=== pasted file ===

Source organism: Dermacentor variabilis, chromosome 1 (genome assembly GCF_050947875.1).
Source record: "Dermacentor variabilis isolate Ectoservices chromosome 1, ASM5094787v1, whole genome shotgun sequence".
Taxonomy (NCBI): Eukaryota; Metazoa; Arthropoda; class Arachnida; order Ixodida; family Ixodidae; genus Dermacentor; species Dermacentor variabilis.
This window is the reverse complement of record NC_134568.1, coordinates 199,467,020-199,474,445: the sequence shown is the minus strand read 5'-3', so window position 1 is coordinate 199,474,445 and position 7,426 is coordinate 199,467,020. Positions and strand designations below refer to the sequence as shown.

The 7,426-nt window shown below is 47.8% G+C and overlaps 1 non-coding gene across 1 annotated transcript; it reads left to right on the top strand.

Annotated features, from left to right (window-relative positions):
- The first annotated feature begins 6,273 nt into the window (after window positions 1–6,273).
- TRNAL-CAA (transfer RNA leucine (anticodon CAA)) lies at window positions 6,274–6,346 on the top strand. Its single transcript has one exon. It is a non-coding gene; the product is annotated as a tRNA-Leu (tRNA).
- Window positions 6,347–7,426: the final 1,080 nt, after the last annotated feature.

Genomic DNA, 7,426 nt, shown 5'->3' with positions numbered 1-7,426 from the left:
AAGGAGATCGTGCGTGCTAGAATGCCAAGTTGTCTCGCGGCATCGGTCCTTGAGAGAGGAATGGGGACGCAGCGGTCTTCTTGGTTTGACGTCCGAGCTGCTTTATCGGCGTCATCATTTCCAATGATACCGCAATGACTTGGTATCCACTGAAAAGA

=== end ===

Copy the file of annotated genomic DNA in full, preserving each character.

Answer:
Source organism: Dermacentor variabilis, chromosome 1 (genome assembly GCF_050947875.1).
Source record: "Dermacentor variabilis isolate Ectoservices chromosome 1, ASM5094787v1, whole genome shotgun sequence".
Taxonomy (NCBI): Eukaryota; Metazoa; Arthropoda; class Arachnida; order Ixodida; family Ixodidae; genus Dermacentor; species Dermacentor variabilis.
This window is the reverse complement of record NC_134568.1, coordinates 199,467,020-199,474,445: the sequence shown is the minus strand read 5'-3', so window position 1 is coordinate 199,474,445 and position 7,426 is coordinate 199,467,020. Positions and strand designations below refer to the sequence as shown.

The 7,426-nt window shown below is 47.8% G+C and overlaps 1 non-coding gene across 1 annotated transcript; it reads left to right on the top strand.

Annotated features, from left to right (window-relative positions):
- The first annotated feature begins 6,273 nt into the window (after window positions 1–6,273).
- TRNAL-CAA (transfer RNA leucine (anticodon CAA)) lies at window positions 6,274–6,346 on the top strand. Its single transcript has one exon. It is a non-coding gene; the product is annotated as a tRNA-Leu (tRNA).
- Window positions 6,347–7,426: the final 1,080 nt, after the last annotated feature.

Genomic DNA, 7,426 nt, shown 5'->3' with positions numbered 1-7,426 from the left:
AAGGAGATCGTGCGTGCTAGAATGCCAAGTTGTCTCGCGGCATCGGTCCTTGAGAGAGGAATGGGGACGCAGCGGTCTTCTTGGTTTGACGTCCGAGCTGCTTTATCGGCGTCATCATTTCCAATGATACCGCAATGACTTGGTATCCACTGAAAAGA